BYRON — Chad Rolandson has been taking his students to Oxbow Park for 18 years.
“Any way I can get everyone outside, I think is a good thing,” the Byron High School physical education and health teacher said.
In nearly two decades of visiting the park, he said he’s seen changes. In the past, his classes could find available space any day, but more planning is needed today.
Being minutes away from the park, Rolandson said he has the advantage of knowing the park’s staff, but can still find the parking lot overwhelmed with school buses and the grounds bursting with students and others.
He said that’s why it’s good to hear expansion of the nature center is being considered.
“I think it’s done well, but the park’s done so well that it’s time to expand,” he said while visiting the park with his life sports class last week.
Nearby, Luke Fenton was spending time with his children at the Olmsted County park.
The Rochester parent said he sees the potential for expansion, especially after recently accompanying various school groups on park trips in recent weeks. He said those trips opened his eyes to how many schools from throughout the region are drawn to the park’s nature center and zoo.
While acknowledging the added space could address crowding concerns and provide needed space for staff, he said there’s a unique draw to the smaller nature center in a rural location.
“I think it’s the right size for the area,” he said.
The proposed new nature center would grow space from approximately 4,500 square feet to 13,500 square feet, making room for more than 3,000 square feet of classrooms, 2,800 square feet of exhibit space and other amenities.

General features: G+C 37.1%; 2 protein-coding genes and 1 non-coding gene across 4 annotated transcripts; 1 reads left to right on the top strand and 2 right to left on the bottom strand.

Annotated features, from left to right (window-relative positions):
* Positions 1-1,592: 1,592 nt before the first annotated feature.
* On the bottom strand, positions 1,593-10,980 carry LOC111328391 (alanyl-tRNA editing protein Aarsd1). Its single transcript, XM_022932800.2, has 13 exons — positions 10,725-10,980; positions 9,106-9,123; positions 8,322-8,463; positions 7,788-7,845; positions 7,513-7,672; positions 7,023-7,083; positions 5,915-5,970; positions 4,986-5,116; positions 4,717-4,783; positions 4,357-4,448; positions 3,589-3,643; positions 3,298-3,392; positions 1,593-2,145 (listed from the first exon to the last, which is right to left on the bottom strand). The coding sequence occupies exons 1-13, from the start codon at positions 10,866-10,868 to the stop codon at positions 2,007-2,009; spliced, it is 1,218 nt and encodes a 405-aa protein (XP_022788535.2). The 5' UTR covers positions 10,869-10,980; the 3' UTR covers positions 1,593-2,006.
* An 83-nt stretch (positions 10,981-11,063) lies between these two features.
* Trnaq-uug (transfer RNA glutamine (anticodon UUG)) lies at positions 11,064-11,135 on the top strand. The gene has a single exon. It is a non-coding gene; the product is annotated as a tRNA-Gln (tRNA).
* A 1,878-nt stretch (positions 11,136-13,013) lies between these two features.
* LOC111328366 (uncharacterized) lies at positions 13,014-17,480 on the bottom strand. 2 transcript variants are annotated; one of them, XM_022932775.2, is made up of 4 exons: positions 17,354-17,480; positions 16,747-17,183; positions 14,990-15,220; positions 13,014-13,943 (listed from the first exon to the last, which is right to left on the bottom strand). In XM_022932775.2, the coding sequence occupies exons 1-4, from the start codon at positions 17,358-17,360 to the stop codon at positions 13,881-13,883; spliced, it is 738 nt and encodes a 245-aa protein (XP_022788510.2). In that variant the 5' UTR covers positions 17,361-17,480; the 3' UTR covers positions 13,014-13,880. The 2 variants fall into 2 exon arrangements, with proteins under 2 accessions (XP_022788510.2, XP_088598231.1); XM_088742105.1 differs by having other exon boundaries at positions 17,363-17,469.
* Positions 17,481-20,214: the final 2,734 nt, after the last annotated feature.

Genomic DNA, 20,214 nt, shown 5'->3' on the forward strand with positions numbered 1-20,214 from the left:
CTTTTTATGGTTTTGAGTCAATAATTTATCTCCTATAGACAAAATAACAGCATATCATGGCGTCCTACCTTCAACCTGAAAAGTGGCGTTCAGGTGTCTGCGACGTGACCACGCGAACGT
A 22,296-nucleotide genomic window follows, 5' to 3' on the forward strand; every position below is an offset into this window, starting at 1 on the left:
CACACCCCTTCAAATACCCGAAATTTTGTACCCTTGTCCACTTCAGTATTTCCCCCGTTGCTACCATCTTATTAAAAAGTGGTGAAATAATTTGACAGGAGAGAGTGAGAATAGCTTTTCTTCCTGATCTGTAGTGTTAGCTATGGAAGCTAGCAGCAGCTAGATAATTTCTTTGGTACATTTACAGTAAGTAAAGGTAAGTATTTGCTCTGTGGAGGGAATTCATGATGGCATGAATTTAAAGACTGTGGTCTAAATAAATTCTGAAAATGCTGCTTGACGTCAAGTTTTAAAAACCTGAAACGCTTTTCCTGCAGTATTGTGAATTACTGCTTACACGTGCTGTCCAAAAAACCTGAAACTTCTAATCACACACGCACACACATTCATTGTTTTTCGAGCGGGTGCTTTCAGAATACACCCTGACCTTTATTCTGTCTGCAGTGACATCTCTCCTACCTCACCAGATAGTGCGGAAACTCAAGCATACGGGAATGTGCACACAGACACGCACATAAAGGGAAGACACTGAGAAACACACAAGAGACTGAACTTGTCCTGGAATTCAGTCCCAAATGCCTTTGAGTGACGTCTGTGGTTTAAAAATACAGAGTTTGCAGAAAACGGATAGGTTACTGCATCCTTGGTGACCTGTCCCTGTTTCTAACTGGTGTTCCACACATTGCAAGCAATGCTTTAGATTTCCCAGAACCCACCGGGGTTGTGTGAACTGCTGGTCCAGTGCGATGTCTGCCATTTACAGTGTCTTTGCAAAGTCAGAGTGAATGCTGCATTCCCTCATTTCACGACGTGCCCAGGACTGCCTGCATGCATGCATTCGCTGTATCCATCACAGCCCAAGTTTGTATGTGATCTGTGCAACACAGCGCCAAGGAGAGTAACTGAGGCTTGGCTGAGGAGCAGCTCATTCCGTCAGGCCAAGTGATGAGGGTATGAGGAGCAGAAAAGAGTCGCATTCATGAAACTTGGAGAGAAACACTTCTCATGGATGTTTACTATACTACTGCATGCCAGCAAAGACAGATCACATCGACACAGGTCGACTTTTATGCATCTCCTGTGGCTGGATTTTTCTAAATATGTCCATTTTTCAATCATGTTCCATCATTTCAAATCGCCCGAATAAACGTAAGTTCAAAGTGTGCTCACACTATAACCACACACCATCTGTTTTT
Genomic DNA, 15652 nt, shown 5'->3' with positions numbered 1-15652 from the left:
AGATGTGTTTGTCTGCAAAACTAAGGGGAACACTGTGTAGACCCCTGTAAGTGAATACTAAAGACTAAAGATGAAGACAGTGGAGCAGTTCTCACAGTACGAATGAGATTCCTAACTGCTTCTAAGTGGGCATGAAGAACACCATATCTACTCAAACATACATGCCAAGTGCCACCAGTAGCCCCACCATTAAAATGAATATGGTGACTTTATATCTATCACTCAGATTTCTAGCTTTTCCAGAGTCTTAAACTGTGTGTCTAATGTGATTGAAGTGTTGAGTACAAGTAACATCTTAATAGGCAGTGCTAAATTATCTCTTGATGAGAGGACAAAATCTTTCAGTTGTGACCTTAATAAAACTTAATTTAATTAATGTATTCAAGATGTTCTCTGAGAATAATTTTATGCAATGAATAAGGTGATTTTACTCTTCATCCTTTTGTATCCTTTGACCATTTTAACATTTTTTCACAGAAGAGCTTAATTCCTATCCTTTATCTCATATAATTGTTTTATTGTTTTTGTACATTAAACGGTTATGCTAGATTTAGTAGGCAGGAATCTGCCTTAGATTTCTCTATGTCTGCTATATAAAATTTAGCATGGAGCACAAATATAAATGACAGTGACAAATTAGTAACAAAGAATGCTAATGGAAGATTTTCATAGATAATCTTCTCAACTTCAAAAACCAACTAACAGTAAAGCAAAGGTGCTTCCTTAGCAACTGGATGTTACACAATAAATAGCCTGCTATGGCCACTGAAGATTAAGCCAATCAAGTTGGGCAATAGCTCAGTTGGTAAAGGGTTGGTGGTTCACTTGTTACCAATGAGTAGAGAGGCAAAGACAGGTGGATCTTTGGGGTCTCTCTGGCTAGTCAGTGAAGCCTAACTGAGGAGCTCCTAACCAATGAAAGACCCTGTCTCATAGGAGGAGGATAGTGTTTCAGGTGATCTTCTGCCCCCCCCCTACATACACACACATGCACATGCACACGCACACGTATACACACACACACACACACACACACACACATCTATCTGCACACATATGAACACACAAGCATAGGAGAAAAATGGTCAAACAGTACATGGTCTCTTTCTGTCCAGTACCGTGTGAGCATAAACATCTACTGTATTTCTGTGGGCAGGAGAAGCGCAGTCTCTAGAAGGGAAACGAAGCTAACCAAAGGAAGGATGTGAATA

Karlin Ziegler, Olmsted County’s parks superintendent, said the added space means more schools from throughout the region will have the opportunity to learn from the Olmsted County naturalists.
“We’ve had to turn away quite a few classes,” said Ziegler, a former naturalist at Oxbow Park and Zollman Zoo.
The planned three classrooms, which could accommodate 24 to 30 children each, will be designed with the capability to combine into a single room to provide seating for as many as 180 people at banquet tables.
Expanded room for visitor services and rental storage is also planned.
Additionally, the redesign would increase the number of restrooms and provide restroom access from outside when the center is closed.
Ziegler said the additional restrooms will help alleviate congestion in the exhibit areas when restroom lines get long during classroom events. In May 2017, 900 students visited the nature center and zoo in two days. That’s an average of 225 students waiting for the four restroom stalls each hour, equating to four flushes a minute.
Next week, Olmsted County commissioners will be asked to approve seeking approximately $2 million in Minnesota Legacy funds for the first phase of the project, predicted to cost $5.9 million to $7.3 million.
The first phase of the plan would build a new nature center north of the existing facility.
The second phase would involve tearing down the existing building and making additional changes to the site. The second phase could cost as much as $1.6 million.